Tactile illusion

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Tactile illusions are illusions that exploit the sense of touch. Some touch illusions require active touch (e.g., movement of the fingers or hands), whereas others can be evoked passively (e.g., with external stimuli that press against the skin).


  • One of the best known passive tactile illusions is the cutaneous rabbit illusion, in which a sequence of taps at two separated skin locations results in the perception that intervening skin regions were also tapped.[1]
  • The tau effect is an illusion in which equally spaced taps to the skin are perceived as unequally spaced, depending on the timing between the taps.
  • The kappa effect is a complementary illusion to the tau effect: taps separated by equal temporal intervals are perceived to be separated by unequal temporal interval, depending on the spatial intervals between the taps.
  • If a person exposes their forearm and closes their eyes or turns their head in the opposite direction while a second person slowly traces a finger from the wrist upward to the crook of the elbow, many people are unable to say when the crease of their elbow is being touched.
  • When eating, if a person holds food with one texture and another texture is presented to the mouth, many people perceive the perceived freshness and crispiness of the food to be between the two textures.[2]
  • If one hand is immersed in cold water and the other in hot for a minute or so, and then both hands are placed in lukewarm water, the lukewarm water will feel hot to the hand previously immersed in cold water, and cold to the hand previously immersed in hot water.
  • An example of an active touch illusion is the contingent after-effect. When the thumb and forefinger are slid repeatedly along the edge of a wedge, a rectangular block then handled in the same manner will feel deformed.
  • Moving the crossed index and middle finger along an edge evokes the perception of two parallel edges. Similarly, if a person crosses their index and middle finger and then rolls a marble between the tips of the fingers, two marbles are perceived.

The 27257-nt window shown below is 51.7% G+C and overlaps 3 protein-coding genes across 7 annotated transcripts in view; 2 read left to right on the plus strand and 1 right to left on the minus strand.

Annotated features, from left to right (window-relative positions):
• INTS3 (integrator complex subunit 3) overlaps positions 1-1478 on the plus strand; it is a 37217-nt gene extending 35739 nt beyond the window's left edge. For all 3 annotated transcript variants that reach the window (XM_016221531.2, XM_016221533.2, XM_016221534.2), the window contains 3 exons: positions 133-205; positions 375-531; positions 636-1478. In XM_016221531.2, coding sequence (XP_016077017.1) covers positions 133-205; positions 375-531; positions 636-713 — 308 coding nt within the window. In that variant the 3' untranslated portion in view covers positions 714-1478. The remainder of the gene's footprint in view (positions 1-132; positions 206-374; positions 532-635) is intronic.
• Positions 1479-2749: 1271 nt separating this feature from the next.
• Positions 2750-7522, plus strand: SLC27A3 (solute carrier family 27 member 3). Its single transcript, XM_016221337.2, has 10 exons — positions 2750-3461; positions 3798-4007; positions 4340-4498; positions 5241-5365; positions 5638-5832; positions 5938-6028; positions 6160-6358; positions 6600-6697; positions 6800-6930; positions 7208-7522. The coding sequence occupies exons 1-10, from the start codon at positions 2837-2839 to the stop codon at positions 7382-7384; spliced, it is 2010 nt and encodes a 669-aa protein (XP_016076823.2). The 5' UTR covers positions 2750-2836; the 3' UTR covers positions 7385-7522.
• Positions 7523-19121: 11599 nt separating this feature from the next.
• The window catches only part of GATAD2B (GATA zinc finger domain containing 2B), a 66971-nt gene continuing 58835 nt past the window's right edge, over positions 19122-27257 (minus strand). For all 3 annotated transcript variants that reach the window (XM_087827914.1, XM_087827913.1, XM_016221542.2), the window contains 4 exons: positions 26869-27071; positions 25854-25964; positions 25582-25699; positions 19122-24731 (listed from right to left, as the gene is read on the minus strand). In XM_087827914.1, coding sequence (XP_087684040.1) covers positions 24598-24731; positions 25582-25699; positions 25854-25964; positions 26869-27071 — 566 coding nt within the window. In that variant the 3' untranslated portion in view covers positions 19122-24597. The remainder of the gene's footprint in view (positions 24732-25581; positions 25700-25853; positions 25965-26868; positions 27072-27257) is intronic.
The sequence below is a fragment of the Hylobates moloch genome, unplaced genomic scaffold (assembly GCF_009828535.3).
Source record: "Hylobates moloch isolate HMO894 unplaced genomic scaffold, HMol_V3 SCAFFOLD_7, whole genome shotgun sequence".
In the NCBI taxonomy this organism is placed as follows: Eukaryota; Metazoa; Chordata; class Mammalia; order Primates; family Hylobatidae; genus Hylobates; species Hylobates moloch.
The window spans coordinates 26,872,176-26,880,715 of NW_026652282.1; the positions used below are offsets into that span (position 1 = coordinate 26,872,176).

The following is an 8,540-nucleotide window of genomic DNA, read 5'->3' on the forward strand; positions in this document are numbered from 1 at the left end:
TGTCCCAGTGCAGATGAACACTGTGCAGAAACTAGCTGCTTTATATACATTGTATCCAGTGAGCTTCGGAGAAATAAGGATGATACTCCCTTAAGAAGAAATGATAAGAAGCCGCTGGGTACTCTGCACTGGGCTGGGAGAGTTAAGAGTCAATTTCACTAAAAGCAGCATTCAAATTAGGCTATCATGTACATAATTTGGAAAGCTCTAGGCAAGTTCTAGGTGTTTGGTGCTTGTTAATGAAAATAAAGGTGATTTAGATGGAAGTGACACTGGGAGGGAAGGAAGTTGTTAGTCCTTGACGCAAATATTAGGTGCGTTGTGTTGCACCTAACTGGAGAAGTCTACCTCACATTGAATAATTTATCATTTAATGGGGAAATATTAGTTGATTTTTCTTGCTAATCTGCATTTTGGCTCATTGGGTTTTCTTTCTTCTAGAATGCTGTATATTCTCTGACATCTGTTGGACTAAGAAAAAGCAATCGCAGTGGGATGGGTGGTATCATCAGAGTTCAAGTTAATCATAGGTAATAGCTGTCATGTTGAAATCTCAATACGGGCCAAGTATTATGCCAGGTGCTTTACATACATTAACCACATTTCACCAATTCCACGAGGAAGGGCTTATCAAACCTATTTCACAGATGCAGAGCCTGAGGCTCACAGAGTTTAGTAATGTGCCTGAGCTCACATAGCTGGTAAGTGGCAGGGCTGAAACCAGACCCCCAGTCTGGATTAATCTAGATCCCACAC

• If a person wears a baseball cap for a long period of time and then takes it off, it may still be felt.
  • If a person turns their tongue upside down, and runs their finger along the front, it will feel like the finger is moving in the opposite direction.
  • If a person pushes outwards with their hands against something for a while, then stops, it will feel as if there is something stopping the person's hands from closing together. Similarly, if a person pulls outwards with their arms, for example pulling their pants outwards, then stops, it will feel as if something is keeping their hands from staying at their sides.
  • If a person is lying on their stomach with arms stretched in front and another person raises their arms about 2 feet off the ground and holds them there for approximately one minute, with the person on the ground having their eyes closed and head hanging, then slowly lowers the arms to the ground, it will feel as if the arms are going below the level of the rest of the body.
  • When touching paradoxical objects,[3] you can feel a hole when actually you are touching a bump.[4] These "illusory" objects can be used to create tactile "virtual objects".[5]
  • After exercising on a treadmill or walking on a moving sidewalk for extended periods, a person will often feel 'pulled forward' when they step off onto stationary ground.
  • If two people join their opposite hands and one slides his index and thumb over two joined fingers he will feel the other finger like it was one of his.
  • If a person has been in the sea for a long time, they may afterwards still feel the ocean current pushing and pulling them.


  1. ^ Geldard, F. A.; Sherrick, C. E. (13 October 1972). "The Cutaneous "Rabbit": A Perceptual Illusion". Science. 178 (4057): 178–179. PMID 5076909. doi:10.1126/science.178.4057.178. 
  2. ^ Michael Barnett-Cowan. "An illusion you can sink your teeth into: Haptic cues modulate the perceived freshness and crispness of pretzels" (PDF). Retrieved November 15, 2012. 
  3. ^ Gabriel Robles-De-La-Torre. "Haptic Perception of Shape: touch illusions, forces and the geometry of objects". Retrieved November 15, 2012. 
  4. ^ Robles-De-La-Torre G. & Hayward V. (2001). "Force Can Overcome Object Geometry In the perception of Shape Through Active Touch" (PDF). Nature. 412 (6845): 445–8. PMID 11473320. doi:10.1038/35086588. 
  5. ^ Duncan Graham-Rowe. "The Cutting Edge of Haptics". Retrieved November 15, 2012. 

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